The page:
Islamic State in fresh Iraqi attacks
Militants launched attacks near Kirkuk, while bombs killed 18 in Baghdad.
BAGHDAD - Islamic State militants struck at Kurdish forces southwest of the Iraqi city of Kirkuk on Friday morning, while bombs in Baghdad and Samarra killed at least 21 people, security and medical sources said.
Police in the northern province of Kirkuk said Islamic State launched mortars and attacked positions of Kurdish peshmerga fighters in four districts southwest of Kirkuk city.
Islamic State has frequently battled Iraqi security forces and Shi'ite militias further south and west since the radical jihadist group surged across the Syrian border last summer, but attacks on the outskirts of Kurdish-controlled Kirkuk have been less frequent.
A peshmerga officer told Reuters his forces had recaptured the district of Mariam Bek but said clashes were ongoing in Tal al-Ward, Maktab Khalid and Mullah Abdullah.
Medical sources said at least four Kurdish fighters were killed in the fighting, including senior commander Brigadier Sherko Fatih, and at least 70 others were wounded.
More than 750 peshmerga have been killed in combat since Islamic State overran their defences in northern Iraq last summer, prompting UN-led air strikes.
The Kurds have now regained most of the ground they lost in August. However, peshmerga commanders complain they remain ill-equipped compared with the militants, who plundered Iraqi arms depots when they overran Mosul in June.
BOMBS IN SAMARRA, BAGHDAD
Security sources said at least 18 people were killed when two bombs went off in Baghdad's Bab al-Sharqi district on Friday morning, home to a large market and across the Tigris river from the Green Zone, which houses most government buildings.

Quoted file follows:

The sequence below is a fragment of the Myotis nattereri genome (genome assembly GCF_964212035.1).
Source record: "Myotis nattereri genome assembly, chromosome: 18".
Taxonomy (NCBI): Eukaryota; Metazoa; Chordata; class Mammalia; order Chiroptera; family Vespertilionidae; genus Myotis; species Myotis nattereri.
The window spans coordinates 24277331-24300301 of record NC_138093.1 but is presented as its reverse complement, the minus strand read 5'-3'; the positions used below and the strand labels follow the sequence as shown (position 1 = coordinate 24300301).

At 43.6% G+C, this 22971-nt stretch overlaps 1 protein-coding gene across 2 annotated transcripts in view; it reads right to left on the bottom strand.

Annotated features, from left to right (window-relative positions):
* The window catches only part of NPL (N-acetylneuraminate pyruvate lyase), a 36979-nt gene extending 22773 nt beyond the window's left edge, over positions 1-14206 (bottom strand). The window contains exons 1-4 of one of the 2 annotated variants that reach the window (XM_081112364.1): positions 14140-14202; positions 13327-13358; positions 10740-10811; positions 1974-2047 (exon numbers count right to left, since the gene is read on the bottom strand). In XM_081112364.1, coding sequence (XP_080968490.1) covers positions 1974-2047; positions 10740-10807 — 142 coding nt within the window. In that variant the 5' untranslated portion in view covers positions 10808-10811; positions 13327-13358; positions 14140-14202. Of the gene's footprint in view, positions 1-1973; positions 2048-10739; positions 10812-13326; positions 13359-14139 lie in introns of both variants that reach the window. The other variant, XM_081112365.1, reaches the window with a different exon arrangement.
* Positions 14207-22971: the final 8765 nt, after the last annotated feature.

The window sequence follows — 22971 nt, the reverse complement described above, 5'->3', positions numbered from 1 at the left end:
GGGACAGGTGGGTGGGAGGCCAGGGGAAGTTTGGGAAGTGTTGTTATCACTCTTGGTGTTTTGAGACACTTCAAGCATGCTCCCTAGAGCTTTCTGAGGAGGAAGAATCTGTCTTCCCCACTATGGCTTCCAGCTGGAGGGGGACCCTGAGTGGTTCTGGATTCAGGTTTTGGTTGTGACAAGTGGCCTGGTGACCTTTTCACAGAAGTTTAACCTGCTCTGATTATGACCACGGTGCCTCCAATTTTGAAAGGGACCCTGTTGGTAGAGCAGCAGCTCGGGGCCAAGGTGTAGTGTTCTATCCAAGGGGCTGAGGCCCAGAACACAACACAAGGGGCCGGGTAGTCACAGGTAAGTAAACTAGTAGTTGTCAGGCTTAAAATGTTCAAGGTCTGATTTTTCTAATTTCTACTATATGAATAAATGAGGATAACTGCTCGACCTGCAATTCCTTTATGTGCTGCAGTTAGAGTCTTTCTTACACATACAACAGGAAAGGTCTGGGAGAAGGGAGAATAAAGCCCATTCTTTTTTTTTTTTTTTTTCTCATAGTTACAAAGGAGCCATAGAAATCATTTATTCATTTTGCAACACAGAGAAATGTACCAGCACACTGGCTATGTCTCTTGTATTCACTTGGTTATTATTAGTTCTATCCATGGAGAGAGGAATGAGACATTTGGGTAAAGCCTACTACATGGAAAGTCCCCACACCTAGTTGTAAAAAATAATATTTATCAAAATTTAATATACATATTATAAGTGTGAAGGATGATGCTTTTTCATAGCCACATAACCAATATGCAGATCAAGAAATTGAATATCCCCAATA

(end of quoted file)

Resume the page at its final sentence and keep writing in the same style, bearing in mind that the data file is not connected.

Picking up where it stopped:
Bombings are frequent in Baghdad, where Sunni insurgents from Islamic State, which controls large swathes of territory in Iraq's north and west, regularly conduct suicide attacks.
Three civilians were later killed and at least 10 others wounded in northwestern Baghdad when mortars landed in residential neighbourhoods, police and medics said.
Police in the holy city of Samarra, about 125 km north of the capital, said two suicide bombers targeted a security checkpoint in the city centre, killing three and wounding five members of the police and Shi'ite militias.
Police say they thwarted a third suicide attack by shooting a suspected militant, but clashes broke out on the western outskirts of Samarra following another explosion, with police and militias battling Islamic State fighters.
Samarra holds potent symbolism for Iraqis. In February 2006 Sunni militants blew up a shrine to the ninth century Imam Askari, triggering revenge attacks by Shi'ites which tipped Iraq into years of sectarian violence.